“And Jacob said, O God of my father Abraham, and God of my father Isaac, the Lord which saidst unto me, Return unto thy country, and to thy kindred, and I will deal well with thee: Deliver me, I pray thee” (Gen. 32:9, 11).
There are many healthy symptoms in that prayer. In some respects it may serve as a mould into which our own spirits may pour themselves, when melted in the fiery furnace of sorrow.
He began by quoting God’s promise: “Thou saidst.” He did so twice (9 and 12). Ah, he has got God in his power then! God puts Himself within our reach in His promises; and when we can say to Him, “Thou saidst,” He cannot say nay. He must do as He has said. If Herod was so particular for his oath’s sake, what will not our God be? Be sure in prayer, to get your feet well on a promise; it will give you purchase enough to force open the gates of heaven, and to take it by force.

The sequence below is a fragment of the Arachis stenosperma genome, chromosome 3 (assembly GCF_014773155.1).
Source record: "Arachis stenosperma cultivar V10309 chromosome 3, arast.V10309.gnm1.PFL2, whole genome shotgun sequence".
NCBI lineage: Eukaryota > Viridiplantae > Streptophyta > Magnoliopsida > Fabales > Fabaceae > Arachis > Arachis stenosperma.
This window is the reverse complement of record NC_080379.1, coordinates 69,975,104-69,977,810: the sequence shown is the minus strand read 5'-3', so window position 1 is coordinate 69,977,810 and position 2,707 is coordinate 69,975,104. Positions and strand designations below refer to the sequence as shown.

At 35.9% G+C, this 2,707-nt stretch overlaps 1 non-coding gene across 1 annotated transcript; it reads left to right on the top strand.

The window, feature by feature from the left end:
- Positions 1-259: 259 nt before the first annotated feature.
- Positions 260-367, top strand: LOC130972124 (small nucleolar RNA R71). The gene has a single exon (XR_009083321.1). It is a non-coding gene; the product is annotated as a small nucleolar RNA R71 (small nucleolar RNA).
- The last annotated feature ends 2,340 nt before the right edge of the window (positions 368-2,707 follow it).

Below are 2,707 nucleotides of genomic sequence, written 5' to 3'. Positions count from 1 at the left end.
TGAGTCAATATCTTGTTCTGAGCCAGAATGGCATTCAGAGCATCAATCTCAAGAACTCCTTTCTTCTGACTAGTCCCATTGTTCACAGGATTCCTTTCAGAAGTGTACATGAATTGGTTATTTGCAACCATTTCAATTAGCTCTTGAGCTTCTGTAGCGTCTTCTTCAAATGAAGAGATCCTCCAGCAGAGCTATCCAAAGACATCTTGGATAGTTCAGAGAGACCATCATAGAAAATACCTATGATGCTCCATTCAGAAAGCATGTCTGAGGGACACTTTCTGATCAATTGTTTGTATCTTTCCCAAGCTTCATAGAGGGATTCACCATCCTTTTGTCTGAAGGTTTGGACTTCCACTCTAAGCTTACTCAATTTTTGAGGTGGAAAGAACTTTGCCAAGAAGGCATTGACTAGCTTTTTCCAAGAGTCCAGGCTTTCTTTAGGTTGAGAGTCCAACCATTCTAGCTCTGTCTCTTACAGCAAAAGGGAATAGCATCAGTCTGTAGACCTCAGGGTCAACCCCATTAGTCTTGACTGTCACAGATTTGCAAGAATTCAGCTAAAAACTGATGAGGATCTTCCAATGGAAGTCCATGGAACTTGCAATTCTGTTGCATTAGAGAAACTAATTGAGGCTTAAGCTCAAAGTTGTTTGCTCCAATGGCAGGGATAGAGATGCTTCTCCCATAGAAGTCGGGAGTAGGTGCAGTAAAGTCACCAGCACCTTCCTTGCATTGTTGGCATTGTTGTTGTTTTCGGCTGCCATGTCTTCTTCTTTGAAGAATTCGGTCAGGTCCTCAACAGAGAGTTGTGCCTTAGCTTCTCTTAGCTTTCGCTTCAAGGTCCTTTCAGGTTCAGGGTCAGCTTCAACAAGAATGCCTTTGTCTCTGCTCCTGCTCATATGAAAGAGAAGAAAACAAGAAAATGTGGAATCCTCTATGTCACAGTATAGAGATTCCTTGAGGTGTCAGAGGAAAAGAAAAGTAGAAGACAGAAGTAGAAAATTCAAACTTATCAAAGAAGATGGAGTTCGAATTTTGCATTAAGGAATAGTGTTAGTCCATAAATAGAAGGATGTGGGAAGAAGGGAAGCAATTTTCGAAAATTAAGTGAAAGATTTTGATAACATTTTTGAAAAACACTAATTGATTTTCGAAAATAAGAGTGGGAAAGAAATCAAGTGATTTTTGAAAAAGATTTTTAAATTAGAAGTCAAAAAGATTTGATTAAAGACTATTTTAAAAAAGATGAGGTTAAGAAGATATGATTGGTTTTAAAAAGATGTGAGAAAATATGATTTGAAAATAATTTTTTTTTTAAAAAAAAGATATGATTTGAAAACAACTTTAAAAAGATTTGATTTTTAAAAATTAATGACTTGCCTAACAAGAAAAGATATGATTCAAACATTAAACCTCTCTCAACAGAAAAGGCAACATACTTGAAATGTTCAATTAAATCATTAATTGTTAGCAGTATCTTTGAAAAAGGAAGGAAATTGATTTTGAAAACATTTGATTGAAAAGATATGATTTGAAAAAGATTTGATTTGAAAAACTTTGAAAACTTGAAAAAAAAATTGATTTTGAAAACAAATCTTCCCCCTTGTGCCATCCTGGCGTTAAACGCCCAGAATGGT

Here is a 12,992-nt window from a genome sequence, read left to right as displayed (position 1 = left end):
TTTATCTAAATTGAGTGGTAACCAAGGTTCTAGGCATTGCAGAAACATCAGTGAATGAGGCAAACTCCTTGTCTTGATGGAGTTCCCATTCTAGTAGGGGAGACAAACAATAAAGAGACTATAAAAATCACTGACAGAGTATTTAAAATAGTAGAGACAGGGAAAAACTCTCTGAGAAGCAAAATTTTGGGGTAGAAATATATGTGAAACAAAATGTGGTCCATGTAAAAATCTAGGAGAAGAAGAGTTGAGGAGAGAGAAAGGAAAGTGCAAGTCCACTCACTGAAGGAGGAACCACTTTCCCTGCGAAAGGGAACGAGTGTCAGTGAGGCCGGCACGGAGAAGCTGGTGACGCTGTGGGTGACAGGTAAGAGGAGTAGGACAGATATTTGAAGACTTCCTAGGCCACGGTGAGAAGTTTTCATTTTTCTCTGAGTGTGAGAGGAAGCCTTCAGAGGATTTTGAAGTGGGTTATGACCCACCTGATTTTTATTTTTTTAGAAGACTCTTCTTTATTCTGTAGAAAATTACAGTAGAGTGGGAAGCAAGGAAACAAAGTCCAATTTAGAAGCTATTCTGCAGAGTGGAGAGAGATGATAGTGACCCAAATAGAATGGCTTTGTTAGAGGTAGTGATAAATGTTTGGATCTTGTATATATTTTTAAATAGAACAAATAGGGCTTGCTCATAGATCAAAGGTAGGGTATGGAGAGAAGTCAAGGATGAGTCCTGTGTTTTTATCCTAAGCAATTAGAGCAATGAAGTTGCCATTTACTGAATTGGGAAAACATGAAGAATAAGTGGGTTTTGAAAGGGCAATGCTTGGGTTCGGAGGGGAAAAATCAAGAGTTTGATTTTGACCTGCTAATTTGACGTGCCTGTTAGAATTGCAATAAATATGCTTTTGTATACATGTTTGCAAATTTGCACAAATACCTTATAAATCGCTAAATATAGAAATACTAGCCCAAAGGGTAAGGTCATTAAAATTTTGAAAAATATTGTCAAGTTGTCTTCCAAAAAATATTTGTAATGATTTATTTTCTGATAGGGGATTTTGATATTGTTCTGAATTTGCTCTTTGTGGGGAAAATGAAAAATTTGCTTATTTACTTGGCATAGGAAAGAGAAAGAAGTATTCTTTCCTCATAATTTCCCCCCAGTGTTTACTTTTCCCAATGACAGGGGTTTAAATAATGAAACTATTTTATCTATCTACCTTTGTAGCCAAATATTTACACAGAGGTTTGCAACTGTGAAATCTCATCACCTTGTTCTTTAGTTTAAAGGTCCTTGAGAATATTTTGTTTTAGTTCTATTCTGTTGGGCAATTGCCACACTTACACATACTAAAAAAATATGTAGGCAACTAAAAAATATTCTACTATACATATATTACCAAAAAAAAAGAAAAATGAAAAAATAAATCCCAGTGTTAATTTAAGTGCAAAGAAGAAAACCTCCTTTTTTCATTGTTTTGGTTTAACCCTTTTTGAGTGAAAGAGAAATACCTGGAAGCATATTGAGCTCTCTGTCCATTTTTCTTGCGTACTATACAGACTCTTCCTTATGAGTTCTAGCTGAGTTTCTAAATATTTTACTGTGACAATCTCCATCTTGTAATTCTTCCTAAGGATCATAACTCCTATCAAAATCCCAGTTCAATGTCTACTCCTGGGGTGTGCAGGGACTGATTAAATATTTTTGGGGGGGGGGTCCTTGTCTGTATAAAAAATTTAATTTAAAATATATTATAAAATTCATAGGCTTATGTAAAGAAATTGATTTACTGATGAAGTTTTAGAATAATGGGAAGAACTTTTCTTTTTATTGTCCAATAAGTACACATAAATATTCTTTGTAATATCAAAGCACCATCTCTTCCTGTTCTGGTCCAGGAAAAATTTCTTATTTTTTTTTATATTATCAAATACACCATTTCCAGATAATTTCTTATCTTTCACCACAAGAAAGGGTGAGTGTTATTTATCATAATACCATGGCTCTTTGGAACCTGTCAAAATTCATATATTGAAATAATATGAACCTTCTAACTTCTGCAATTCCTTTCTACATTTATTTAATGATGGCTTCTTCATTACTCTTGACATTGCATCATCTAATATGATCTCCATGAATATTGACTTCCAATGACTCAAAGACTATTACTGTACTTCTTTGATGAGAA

Jesus desires that we shall be definite in our requests, and that we shall ask for some special thing. “What will ye that I shall do unto you?” is the question that He asks of every one who in affliction and trial comes to Him. Make your requests with definite earnestness if you would have definite answers. Aimlessness in prayer accounts for so many seemingly unanswered prayers. Be definite in your petition. Fill out your check for something definite, and it will be cashed at the bank of Heaven when presented in Jesus’ Name. Dare to be definite with God.
Evangelist Gloria has said: “Every year, I might almost say every day, that I live, I seem to see more clearly how all the rest and gladness and power of our Christian life hinges on one thing; and that is, taking God at His word, believing that He really means exactly what He says, and accepting the very words in which He reveals His goodness and grace, without substituting others or altering the precise modes and tenses which He has seen fit to use.”
Bring Christ’s Word–Christ’s promise, and Christ’s sacrifice–His blood, with thee, and not one of Heaven’s blessings can be denied thee.